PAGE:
Years ago, if you wanted to track employee hours, you needed to have them punch a time card. Saunders Machine Works, however, uses a facial recognition system running on an iPad for this purpose, meaning they had to figure out how to sense employees of different heights. What they came up with is a fixture that automatically raises and lowers the tablet, using a stepper motor and linear rails.
The project employs a Lidar sensor on the bottom of the device to detect employee presence, and another above the iPad’s mounting hardware to sense when it’s at the correct height, moving until the top sensor is clear. Control is provided by a pair of Arduino Nanos.
While many enjoy roller coasters, few can claim the same dedication of engineer Matt Schmotzer, who 3D-printed a 1/25th scale replica of Invertigo, a boomerang coaster at Kings Island in Ohio.
As reported on 3D Printer Chat, the CAD model took only a week to complete, but 3D printing this 4’ x 8’ creation took an incredible 450 hours. This doesn’t include the countless hours spent assembling and debugging it.
The coaster runs on an Arduino Mega, using 42 of the 54 available IO pins. This allows it to not only lift and drop the coaster, but also feature details like actuated gates and restraints to keep the tiny imaginary passengers safe.
Do you and your friends have a favorite cocktail? If so—and if it has three ingredients—then this Arduino-based cocktail machine from YouTuber “GreatScott!” may be worth checking out.
The device is capable of mixing three liquids, which in GreatScott’s case consist of vodka, cranberry juice, and grapefruit juice (also known as a Sea Breeze), in a drink size selected via a rotary encoder and LCD screen.
An Arduino Nano provides the brains for this operation, and each component is poured using a series of three peristaltic pumps. Meanwhile, a load cell underneath the glass holder ensures that the correct amount of liquid is dispensed.
The same setup could be used to make different three-ingredient drinks with a little programming work, or it could be expanded into a multi-drink unit with the addition of a few more pumps. You can see it in action below!
If you are really enjoying a song, you may start to bob your head to the tunes, but what if you could instead create actual music with this subtle movement? That’s exactly what Andrew Lee’s “Nod Bang” system accomplishes.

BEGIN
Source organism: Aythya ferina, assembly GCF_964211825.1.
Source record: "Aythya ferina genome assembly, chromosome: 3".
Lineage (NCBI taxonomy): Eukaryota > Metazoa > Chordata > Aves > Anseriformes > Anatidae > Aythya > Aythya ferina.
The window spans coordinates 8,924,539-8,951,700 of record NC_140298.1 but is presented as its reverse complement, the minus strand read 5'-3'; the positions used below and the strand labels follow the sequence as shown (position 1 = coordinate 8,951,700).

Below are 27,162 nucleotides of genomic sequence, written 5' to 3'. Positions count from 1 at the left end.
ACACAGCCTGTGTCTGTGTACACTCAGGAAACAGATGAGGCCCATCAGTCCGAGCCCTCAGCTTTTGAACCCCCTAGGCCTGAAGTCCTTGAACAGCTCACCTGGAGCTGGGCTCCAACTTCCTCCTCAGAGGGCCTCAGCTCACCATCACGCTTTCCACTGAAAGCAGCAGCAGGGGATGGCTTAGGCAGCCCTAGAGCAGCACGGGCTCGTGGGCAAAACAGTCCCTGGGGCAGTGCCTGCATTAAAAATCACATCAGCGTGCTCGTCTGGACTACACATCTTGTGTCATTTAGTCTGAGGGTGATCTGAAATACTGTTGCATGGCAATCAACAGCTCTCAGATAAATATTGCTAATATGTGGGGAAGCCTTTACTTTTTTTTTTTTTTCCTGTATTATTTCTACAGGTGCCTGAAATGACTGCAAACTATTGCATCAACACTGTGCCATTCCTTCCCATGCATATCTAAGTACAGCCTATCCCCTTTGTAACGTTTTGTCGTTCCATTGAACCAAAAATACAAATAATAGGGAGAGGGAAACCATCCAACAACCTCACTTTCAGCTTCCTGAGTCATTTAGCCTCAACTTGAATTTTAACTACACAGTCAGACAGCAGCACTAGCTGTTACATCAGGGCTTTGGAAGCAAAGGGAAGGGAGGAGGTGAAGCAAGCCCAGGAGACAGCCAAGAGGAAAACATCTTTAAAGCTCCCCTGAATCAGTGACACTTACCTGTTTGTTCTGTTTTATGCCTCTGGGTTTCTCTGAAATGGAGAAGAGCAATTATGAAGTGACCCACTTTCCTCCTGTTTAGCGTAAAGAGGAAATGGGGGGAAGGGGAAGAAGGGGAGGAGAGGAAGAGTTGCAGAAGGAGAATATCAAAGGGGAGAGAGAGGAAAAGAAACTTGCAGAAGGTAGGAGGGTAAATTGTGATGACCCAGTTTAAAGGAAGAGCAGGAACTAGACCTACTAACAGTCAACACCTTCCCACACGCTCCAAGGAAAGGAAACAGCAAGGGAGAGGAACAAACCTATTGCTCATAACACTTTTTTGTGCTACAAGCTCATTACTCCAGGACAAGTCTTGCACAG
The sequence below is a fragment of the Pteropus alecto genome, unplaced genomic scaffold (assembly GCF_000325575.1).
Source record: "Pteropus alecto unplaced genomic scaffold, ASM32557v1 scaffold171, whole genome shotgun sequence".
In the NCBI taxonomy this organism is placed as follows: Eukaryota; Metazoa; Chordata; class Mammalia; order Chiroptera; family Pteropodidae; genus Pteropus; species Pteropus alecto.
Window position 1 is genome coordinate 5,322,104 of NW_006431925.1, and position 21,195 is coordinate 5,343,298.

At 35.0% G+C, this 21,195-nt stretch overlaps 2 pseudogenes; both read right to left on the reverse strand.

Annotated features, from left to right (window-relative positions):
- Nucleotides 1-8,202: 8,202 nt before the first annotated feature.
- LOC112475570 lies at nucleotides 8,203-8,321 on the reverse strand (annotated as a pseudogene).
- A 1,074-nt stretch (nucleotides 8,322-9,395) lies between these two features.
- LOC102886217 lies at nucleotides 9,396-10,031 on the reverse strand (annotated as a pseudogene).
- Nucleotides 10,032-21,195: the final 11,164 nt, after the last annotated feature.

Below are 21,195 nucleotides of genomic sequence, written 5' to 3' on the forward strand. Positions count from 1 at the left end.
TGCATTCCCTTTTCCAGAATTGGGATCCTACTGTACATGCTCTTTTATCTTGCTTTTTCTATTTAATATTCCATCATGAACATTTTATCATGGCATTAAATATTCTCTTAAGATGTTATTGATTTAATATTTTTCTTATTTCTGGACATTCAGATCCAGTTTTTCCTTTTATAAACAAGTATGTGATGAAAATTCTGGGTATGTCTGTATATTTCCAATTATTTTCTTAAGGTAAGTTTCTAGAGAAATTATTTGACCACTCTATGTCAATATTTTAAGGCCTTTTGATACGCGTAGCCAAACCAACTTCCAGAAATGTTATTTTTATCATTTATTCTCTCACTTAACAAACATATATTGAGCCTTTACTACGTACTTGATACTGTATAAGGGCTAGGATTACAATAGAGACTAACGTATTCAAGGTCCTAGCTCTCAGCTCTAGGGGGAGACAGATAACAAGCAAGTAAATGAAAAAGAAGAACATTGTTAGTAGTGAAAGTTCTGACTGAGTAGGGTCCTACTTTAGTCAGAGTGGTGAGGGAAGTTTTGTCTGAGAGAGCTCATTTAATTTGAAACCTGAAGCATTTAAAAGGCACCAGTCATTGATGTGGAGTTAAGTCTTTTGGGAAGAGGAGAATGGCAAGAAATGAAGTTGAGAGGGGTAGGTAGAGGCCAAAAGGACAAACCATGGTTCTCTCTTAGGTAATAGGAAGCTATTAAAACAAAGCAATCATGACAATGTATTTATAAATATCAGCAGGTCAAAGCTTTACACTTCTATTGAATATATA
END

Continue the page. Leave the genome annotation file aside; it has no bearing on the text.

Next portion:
An accelerometer mounted to a pair of headphones senses nods in order to dictate the beat, while four 3D-printed arcade buttons are used to select which sounds will be played. An Arduino takes these inputs and passes them to a computer via a MIDI USB interface. The board also controls lights on the buttons for visual feedback.
While working on a project recently, I required a capacitor of around 1000 μF and went rummaging through my collection of parts. No luck there. At that point I’d usually go through my collection of junk electronics and computer motherboards, but I had recently gone through and tossed the stuff that had been laying around for as long as I could remember. No matter, I thought. I’ll just head over to RadioShack and…
Now, I have been accused of many things over the years, but “deep” is certainly not one of them. Yet, at this moment I had what could only be described as an existential crisis. There is no RadioShack, not in my state at least. I don’t live in an area that’s blessed with a maker “scene”, so no independent shop or even a hackerspace within reasonable driving distance of me either. I could order it online of course, but everyone’s trying to sell them in bulk and shipping will take a few days at least. A few days? Who knows where my interests will be in a few days. How can I get anything done under these conditions?
Desperate times call for desperate measures, so I got in the car and took a ride to the only place I knew where I could by electronic components for cheap: Goodwill.
Second Hand Salvage